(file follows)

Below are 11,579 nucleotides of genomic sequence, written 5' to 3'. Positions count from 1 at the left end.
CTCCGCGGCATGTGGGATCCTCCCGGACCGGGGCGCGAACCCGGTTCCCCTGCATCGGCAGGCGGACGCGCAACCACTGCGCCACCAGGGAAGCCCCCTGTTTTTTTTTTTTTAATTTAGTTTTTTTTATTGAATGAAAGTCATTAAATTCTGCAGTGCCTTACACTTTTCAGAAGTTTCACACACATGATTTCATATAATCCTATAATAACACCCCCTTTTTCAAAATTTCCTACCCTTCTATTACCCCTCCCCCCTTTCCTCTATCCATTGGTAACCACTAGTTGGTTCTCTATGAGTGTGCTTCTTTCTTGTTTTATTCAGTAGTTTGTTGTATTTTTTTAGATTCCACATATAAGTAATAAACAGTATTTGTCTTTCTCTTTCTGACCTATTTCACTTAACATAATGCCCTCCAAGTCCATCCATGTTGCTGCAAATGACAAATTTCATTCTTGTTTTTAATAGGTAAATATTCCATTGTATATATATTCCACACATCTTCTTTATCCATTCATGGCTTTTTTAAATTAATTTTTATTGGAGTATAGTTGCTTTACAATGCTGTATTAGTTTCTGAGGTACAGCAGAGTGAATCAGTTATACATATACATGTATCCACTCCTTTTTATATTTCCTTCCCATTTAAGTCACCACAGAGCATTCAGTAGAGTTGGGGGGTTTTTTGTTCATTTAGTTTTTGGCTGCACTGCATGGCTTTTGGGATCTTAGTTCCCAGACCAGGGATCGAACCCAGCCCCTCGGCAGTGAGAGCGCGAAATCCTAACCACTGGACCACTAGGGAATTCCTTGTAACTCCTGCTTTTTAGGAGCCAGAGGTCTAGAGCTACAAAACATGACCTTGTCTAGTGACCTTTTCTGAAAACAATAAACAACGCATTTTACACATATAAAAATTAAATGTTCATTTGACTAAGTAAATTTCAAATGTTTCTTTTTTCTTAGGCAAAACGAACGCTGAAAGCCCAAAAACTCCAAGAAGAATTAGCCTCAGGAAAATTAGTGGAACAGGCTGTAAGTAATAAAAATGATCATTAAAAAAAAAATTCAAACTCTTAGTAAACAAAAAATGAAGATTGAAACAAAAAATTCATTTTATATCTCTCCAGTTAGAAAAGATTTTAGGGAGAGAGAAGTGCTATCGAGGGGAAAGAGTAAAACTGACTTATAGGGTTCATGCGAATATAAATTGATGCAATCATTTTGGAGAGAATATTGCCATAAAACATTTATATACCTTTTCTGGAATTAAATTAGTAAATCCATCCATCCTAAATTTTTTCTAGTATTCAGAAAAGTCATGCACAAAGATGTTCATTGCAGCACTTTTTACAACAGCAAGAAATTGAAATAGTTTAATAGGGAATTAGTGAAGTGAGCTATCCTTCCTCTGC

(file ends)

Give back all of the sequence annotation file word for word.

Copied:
Below are 11,579 nucleotides of genomic sequence, written 5' to 3'. Positions count from 1 at the left end.
CTCCGCGGCATGTGGGATCCTCCCGGACCGGGGCGCGAACCCGGTTCCCCTGCATCGGCAGGCGGACGCGCAACCACTGCGCCACCAGGGAAGCCCCCTGTTTTTTTTTTTTTAATTTAGTTTTTTTTATTGAATGAAAGTCATTAAATTCTGCAGTGCCTTACACTTTTCAGAAGTTTCACACACATGATTTCATATAATCCTATAATAACACCCCCTTTTTCAAAATTTCCTACCCTTCTATTACCCCTCCCCCCTTTCCTCTATCCATTGGTAACCACTAGTTGGTTCTCTATGAGTGTGCTTCTTTCTTGTTTTATTCAGTAGTTTGTTGTATTTTTTTAGATTCCACATATAAGTAATAAACAGTATTTGTCTTTCTCTTTCTGACCTATTTCACTTAACATAATGCCCTCCAAGTCCATCCATGTTGCTGCAAATGACAAATTTCATTCTTGTTTTTAATAGGTAAATATTCCATTGTATATATATTCCACACATCTTCTTTATCCATTCATGGCTTTTTTAAATTAATTTTTATTGGAGTATAGTTGCTTTACAATGCTGTATTAGTTTCTGAGGTACAGCAGAGTGAATCAGTTATACATATACATGTATCCACTCCTTTTTATATTTCCTTCCCATTTAAGTCACCACAGAGCATTCAGTAGAGTTGGGGGGTTTTTTGTTCATTTAGTTTTTGGCTGCACTGCATGGCTTTTGGGATCTTAGTTCCCAGACCAGGGATCGAACCCAGCCCCTCGGCAGTGAGAGCGCGAAATCCTAACCACTGGACCACTAGGGAATTCCTTGTAACTCCTGCTTTTTAGGAGCCAGAGGTCTAGAGCTACAAAACATGACCTTGTCTAGTGACCTTTTCTGAAAACAATAAACAACGCATTTTACACATATAAAAATTAAATGTTCATTTGACTAAGTAAATTTCAAATGTTTCTTTTTTCTTAGGCAAAACGAACGCTGAAAGCCCAAAAACTCCAAGAAGAATTAGCCTCAGGAAAATTAGTGGAACAGGCTGTAAGTAATAAAAATGATCATTAAAAAAAAAATTCAAACTCTTAGTAAACAAAAAATGAAGATTGAAACAAAAAATTCATTTTATATCTCTCCAGTTAGAAAAGATTTTAGGGAGAGAGAAGTGCTATCGAGGGGAAAGAGTAAAACTGACTTATAGGGTTCATGCGAATATAAATTGATGCAATCATTTTGGAGAGAATATTGCCATAAAACATTTATATACCTTTTCTGGAATTAAATTAGTAAATCCATCCATCCTAAATTTTTTCTAGTATTCAGAAAAGTCATGCACAAAGATGTTCATTGCAGCACTTTTTACAACAGCAAGAAATTGAAATAGTTTAATAGGGAATTAGTGAAGTGAGCTATCCTTCCTCTGC